Yes, obviously, some fish or veggie dishes are covered with butter sauce, etc., but there are usually options and you can always ask to leave your sauce on the side. That, and being able to order an appetizer (assuming others are ordering them) gives you an opportunity to fill up on something healthy like a salad before diving into something less so (which you’ll likely eat less of as a result).
    Finally, one small piece of advice that worked for a good friend — she basically ate what she wanted but ate proteins and carbs separately. Veggies going with either food group. For some reason, your body digests these foods differently, so steak eaten alone, e.g., is much easier to burn off than steak & potatoes; pasta with veggies much easier than spaghetti w/meatballs. Although it takes some readjusting, my friend actually ended up losing about 20 lbs this way, without giving up anything at all, & all w/o feeling even remotely deprived. Just some food for thought. All in all though, in this economy, this is a wonderful problem to have, so keep that in mind, too. :)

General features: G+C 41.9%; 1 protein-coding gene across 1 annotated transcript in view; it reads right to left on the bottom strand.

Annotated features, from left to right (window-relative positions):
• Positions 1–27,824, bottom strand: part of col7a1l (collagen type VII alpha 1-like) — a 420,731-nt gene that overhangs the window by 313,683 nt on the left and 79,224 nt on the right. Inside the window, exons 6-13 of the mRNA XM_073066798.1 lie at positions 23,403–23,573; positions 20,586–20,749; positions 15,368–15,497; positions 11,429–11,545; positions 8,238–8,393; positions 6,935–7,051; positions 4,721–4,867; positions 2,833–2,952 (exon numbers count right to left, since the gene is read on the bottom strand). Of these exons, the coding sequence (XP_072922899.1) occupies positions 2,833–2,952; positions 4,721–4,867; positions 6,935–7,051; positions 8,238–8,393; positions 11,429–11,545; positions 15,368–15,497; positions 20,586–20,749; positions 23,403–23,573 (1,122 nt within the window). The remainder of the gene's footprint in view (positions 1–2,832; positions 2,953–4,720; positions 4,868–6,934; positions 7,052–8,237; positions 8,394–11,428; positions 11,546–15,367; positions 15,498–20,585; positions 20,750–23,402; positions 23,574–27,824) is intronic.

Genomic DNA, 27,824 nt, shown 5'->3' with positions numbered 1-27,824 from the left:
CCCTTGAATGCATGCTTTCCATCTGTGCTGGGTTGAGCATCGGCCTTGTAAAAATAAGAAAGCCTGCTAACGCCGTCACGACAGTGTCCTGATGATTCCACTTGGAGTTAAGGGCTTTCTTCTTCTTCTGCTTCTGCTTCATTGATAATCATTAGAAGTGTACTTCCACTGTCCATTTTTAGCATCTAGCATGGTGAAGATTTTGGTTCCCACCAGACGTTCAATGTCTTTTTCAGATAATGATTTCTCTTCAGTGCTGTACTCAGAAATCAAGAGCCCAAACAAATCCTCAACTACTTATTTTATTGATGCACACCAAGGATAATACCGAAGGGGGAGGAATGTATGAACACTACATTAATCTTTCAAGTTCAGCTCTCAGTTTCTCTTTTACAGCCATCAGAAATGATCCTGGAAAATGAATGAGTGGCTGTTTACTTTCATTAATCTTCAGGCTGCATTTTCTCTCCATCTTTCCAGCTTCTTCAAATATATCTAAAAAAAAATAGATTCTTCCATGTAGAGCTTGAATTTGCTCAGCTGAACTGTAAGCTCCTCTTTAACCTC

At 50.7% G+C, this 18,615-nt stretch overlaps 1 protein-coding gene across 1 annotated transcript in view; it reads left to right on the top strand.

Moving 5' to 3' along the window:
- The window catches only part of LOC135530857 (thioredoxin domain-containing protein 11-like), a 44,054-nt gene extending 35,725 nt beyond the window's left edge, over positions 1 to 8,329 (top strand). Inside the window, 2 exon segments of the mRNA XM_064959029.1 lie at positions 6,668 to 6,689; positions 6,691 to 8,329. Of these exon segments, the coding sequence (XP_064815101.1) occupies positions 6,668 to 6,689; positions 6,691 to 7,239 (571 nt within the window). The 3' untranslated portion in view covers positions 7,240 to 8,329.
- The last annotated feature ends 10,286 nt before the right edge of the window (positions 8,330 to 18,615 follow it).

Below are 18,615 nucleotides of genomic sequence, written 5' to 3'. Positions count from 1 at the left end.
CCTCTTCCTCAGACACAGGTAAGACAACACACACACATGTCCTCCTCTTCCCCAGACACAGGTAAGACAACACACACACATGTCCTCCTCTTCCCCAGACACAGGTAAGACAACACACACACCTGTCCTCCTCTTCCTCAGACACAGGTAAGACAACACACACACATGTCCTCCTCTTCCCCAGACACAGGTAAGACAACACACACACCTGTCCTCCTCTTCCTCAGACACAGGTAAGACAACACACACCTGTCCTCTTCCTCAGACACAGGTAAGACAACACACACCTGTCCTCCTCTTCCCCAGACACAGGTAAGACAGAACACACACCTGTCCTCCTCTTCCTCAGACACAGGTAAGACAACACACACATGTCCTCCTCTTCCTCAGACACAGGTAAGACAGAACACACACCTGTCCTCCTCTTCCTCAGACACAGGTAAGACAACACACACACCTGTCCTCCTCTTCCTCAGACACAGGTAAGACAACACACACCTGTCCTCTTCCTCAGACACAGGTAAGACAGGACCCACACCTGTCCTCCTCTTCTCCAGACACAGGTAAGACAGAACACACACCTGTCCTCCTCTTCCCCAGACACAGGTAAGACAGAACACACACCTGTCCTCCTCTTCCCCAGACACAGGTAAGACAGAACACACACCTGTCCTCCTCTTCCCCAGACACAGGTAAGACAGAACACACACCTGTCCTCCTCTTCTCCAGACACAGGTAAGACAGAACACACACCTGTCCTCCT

24. I have to say I loved the last note : if your sheets still fit the bed….
    I usually skip the entrée and go straight to a main meal but eat slowly and I drink a lot of herbal tea during the meal for two reasons:
    First; it is a nice non-work-related conversation starter, I love tea and know a little about it to be able to discuss it
    Second; hot tea is .. well.. hot! so you have to sip it slowly throughout the meal and the taste changes as time passes
    Third; tea has zero calories, I drink it with no honey or sugar

    I am not sure if this is feasible for you during hot summer days but I can handle hot tea on summer
    I hope this tip helps a bit